How To Praise People The Right Way

How to Praise People The Right Way

Praise and recognition are powerful reinforcement mechanism that drives human behavior. Saying, “Thank you” means, “Please repeat that specific behavior again.”

A survey of more than 200,000 managers and employees over a 10-year period documented in the book The Carrot Principle showed that “purpose-based recognition” is a proven way to engage your employees, reduce staff turnover, boost productivity, and increase customer satisfaction.

What’s more, they found that companies which praise and recognize their employees in an effective manner are more profitable.

Praise and recognition are most effective when they meet the following criteria:

Focus on the positive

Remembering a person’s past negative behaviors and speaking about how much better they have become is not recommended. This is not the time to bring up past errors. For your praise to have maximum effect, just point out their positive behaviors.

  • Incorrect: “You used to be a real pain in the ass to work with, but you’ve been a lot nicer lately”
  • Better: “I appreciate the effort you made to show a genuine interest in other people’s opinions”

Praise immediately

Catch people doing things right, and let them know straight away. The sooner you link the praise to when the actual performance occurred, the better. If you can’t praise someone at the time, make a note to mention it at your next 1 on 1 meeting. Don’t wait until their next formal performance review.

Praise every 7 days (minimum)

Gallup research suggests that you praise your team members for doing something right at least once every 7 days if you want to increase employee engagement and motivation. Frequency matters.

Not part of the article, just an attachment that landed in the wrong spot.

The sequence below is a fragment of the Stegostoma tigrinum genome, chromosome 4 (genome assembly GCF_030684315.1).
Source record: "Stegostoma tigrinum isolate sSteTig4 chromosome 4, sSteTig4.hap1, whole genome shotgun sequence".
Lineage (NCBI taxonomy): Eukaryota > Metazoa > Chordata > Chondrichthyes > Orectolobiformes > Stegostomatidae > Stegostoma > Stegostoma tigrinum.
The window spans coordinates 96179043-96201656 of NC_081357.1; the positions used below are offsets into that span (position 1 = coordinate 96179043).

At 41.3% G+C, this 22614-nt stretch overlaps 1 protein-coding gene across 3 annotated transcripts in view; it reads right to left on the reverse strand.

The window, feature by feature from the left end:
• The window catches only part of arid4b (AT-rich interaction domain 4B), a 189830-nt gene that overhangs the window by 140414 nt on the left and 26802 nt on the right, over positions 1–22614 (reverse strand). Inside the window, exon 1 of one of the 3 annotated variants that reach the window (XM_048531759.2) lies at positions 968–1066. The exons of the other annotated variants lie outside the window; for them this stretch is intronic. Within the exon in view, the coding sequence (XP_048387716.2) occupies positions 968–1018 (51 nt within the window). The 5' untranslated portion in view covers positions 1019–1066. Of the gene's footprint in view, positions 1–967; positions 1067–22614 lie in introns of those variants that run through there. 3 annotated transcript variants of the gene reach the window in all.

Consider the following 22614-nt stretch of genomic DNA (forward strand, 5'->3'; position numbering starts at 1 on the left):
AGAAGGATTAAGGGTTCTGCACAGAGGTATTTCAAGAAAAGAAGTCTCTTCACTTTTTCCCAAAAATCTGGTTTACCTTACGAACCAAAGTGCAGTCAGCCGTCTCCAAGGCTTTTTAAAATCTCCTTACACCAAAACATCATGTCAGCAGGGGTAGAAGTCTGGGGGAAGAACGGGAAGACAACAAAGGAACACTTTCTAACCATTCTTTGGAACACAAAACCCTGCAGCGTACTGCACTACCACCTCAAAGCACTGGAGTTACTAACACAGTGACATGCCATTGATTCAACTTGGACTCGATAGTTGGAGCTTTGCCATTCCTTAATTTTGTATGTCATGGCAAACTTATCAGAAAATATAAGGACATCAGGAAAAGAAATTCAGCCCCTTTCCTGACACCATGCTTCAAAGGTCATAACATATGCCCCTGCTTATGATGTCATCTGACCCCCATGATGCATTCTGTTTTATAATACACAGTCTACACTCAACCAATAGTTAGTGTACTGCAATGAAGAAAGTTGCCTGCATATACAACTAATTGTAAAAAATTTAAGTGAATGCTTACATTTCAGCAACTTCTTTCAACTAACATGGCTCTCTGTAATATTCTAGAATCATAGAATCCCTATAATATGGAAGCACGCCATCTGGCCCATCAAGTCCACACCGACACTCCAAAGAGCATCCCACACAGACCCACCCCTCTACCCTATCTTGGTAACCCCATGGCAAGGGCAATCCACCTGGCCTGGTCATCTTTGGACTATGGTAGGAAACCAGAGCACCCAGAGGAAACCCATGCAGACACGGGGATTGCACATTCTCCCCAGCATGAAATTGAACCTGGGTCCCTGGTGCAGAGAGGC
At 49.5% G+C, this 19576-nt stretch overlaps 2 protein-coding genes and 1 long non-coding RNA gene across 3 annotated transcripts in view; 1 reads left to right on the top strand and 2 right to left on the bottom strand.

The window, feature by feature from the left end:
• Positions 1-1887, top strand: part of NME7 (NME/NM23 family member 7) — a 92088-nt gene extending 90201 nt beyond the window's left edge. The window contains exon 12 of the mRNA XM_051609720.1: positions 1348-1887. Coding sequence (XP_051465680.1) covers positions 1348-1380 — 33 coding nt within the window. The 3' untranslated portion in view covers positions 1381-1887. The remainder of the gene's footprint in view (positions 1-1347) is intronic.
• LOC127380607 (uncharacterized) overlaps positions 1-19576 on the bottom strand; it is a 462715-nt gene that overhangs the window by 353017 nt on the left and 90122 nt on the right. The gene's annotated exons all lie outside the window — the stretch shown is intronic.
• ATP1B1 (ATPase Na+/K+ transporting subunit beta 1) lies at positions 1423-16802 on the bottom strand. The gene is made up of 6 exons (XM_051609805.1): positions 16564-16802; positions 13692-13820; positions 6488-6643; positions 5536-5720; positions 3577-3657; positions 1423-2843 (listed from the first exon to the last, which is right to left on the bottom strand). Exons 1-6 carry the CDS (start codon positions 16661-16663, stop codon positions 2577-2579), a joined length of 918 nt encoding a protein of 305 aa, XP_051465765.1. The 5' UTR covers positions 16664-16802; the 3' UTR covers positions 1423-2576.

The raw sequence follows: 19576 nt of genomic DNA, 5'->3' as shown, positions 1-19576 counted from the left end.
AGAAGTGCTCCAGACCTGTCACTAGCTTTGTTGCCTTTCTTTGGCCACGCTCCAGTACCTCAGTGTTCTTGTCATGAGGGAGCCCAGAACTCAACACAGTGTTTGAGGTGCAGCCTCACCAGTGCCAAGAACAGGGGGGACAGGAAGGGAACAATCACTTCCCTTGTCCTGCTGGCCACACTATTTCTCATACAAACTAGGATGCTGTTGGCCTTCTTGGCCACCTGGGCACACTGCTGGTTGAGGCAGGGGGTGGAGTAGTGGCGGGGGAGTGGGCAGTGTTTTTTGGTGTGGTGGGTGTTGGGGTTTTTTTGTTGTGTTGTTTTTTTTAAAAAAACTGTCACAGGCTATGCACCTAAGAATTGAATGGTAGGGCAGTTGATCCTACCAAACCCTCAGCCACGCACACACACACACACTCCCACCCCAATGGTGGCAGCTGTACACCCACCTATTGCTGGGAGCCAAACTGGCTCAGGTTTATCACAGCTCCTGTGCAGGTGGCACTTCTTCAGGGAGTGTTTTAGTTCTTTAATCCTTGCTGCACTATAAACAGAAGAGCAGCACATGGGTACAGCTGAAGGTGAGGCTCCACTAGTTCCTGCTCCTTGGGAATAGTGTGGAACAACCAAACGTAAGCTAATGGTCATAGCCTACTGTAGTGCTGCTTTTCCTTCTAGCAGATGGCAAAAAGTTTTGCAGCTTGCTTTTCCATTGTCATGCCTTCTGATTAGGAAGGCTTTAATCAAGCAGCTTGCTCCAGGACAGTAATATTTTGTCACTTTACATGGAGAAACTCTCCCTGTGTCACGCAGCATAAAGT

Give context to your praise 

Make your praise purpose-based. Praise people who demonstrate behaviors aligned to your company Core Values. Praise people for making progress on Strategic Projects. Praise people for achieving the “green level of performance” on your Metrics (Key Performance Indicators).

Share your praise with their peers

Make sure their peers overhear you delivering your praise. If you are on a virtual team make sure to copy their peers on the message of your praise being delivered. Let the whole team know when someone is doing a good job.

We usually think of praise and recognition as coming from the manager, but interestingly, it is recognition from peers that often means the most to people. Praising people in front of their peers multiplies the effect of your praise.

Praise people the right way

Research published in the book, Mindset: The New Psychology of Success found there is a right way and a wrong way to praise people.

If we praise a person’s ability, they can develop a “fixed mindset” which discourages learning and makes people fear failure. This can hinder their success in life.

A superior approach is to praise the effort that led to the outcome. Don’t just praise the effort, that’s a mistake many managers (and parents) make when they learn about this approach. The outcome is important too. Praise the effort that led to the outcome. This helps people develop a “growth mindset” which encourages learning and builds resilience to failure.

  • Incorrect: “You are really smart”
  • Better: “Well done for sticking at the problem until you solved it”
    *
  • Incorrect: “You always deliver”
  • Better: “Thanks for running a tight process to get the project done on time”
    *
  • Incorrect: “You’re a good cultural fit”
  • Better: “I like how you handled that customer objection. It was a good example of our ‘support our customers to be successful’ core value.”

The research showed that the “growth mindset” approach is the best way to praise and coach your children as well.

Is there someone in your life you need to praise, the right way, right now?

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Until next time…
Stephen

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